Mall security bot knocks down toddler, breaks Asimov’s first law of robotics

Robots might be cheaper to employ than humans, but it seems they still need to work on their people skills. Last week, a robot security guard at the Stanford Shopping Center in Silicon Valley knocked down a toddler while on duty and then apparently just kept on driving. A report from local news channel ABC7 says the bot hit 16-month-old Harwin Cheng, knocking him to the floor.

Cheng was not seriously hurt by the incident, but we’re still going to chalk this up as a violation of Isaac Asimov’s first law of robotics: “A robot may not injure a human being or, through inaction, allow a human being to come to harm.” Here’s ABC7’s story:

It amuses shoppers of all ages, but last Thursday, 16-month-old Harwin Cheng had a frightening collision with the robot. “The robot hit my son’s head and he fell down facing down on the floor and the robot did not stop and it kept moving forward,” Harwin’s mom Tiffany Teng said.

Harwin’s parents say the robot ran over his right foot, causing it to swell, but luckily the child didn’t suffer any broken bones. Harwin also got a scrape on his leg from the incident. “He was crying like crazy and he never cries. He seldom cries,” Teng said.

16 mo old has injuries to leg, foot after @StanfordShop security robot knocks him down and runs him over. #paloalto pic.twitter.com/tJdDNeFJq1

— Lilian Kim (@liliankim7) July 12, 2016

The robot in question was the Knightscope K5, a five-foot, 300-pound machine that began trials in the mall last year. The robot trundles about on wheels and uses an array of sensors and cameras to monitor its environment. Human security guards can direct it to certain locations to see what’s going on, and the bot is supposed to report any unusual activity to a central guard station. The robot’s creators describe it as possessing a “commanding physical presence” combined with “advanced technology.”

The k5 costs just $6.25 an hour to employ — less than minimum wage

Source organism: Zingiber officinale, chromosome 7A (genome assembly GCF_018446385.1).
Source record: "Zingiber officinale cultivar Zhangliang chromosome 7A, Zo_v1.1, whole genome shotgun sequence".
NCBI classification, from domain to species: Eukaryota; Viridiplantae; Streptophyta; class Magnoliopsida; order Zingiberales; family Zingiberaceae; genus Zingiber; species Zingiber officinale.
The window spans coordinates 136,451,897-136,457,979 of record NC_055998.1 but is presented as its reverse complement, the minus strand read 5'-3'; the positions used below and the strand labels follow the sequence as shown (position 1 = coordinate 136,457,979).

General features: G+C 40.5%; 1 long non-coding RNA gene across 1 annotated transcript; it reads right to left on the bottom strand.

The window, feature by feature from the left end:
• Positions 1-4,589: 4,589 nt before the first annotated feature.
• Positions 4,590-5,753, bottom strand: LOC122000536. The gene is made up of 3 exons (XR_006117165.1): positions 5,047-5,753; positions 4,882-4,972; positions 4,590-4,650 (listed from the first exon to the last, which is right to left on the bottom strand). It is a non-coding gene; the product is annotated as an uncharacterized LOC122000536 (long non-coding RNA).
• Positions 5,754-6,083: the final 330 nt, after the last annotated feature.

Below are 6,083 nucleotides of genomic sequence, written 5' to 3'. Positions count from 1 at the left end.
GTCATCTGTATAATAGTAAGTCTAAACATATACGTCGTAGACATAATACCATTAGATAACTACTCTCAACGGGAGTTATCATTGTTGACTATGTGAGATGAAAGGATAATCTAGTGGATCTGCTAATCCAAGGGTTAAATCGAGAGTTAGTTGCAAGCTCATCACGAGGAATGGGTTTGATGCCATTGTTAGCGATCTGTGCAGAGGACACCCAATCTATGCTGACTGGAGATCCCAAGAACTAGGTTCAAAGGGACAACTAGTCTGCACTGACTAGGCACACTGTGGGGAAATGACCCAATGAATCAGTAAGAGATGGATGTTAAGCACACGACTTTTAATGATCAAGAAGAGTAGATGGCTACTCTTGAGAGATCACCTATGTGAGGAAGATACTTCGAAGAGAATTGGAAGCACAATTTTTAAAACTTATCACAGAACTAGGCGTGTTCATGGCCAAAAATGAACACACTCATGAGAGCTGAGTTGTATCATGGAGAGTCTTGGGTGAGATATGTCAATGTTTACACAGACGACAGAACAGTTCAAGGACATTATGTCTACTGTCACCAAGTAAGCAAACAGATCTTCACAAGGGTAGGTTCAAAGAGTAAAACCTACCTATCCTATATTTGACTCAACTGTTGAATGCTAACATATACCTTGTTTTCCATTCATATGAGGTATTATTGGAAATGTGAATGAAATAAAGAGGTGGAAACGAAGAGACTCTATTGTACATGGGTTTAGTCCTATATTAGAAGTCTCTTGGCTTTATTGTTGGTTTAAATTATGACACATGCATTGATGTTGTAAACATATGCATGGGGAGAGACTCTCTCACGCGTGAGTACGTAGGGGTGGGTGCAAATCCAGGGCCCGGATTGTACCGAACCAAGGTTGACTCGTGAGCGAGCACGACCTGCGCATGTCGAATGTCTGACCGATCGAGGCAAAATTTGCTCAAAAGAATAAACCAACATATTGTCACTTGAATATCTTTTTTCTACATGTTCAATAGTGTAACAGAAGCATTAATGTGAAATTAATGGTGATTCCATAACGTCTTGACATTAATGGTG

It’s not clear exactly what happened with Harwin Cheng, and Knightscope has yet to issue any statement on the matter or respond to requests for comment from The Verge. And while it seems the incident with Cheng was minor, Knightscope obviously wouldn’t want something like this to happen again. Even though the K5 only costs $6.25 an hour to employ (that’s lower than minimum wage), no-one’s going to hire a robot that runs into children.

Update July 14th 03.40AM ET: Knightscope has issued a statement on the incident, describing it as a “freakish accident,” and stressing that the K5 has driven more than 25,000 miles without similar occurrences. The company also said it reached out to the Chengs multiple times with no response, and has invited the family to the Knightscope headquarters so team members can “respectfully apologize in person and learn from this incident.”

The company also provided a description of the event as registered by their sensors:

A K5 Autonomous Data Machine (Machine Identification Number 13) was patrolling at a local shopping center when, at approximately 2:39pm PDT, a child left the vicinity of his guardians and began running towards the machine. The machine veered to the left to avoid the child, but the child ran backwards directly into the front quarter of the machine, at which point the machine stopped and the child fell on the ground. The machine’s sensors registered no vibration alert and the machine motors did not fault as they would when encountering an obstacle. Once the guardians retrieved the child and the path was clear, the machine resumed patrolling. The entire incident lasted a few seconds and a scrape on the child’s leg and a bruise with minor swelling were reported.

“Our first thoughts are for the family and we are thankful there were no serious injuries,” said Knightscope chief executive William Santana Li. “Our primary mission is to serve the public’s overall safety, and we take any circumstance that would compromise that mission very seriously.”

Can we build a conscious computer?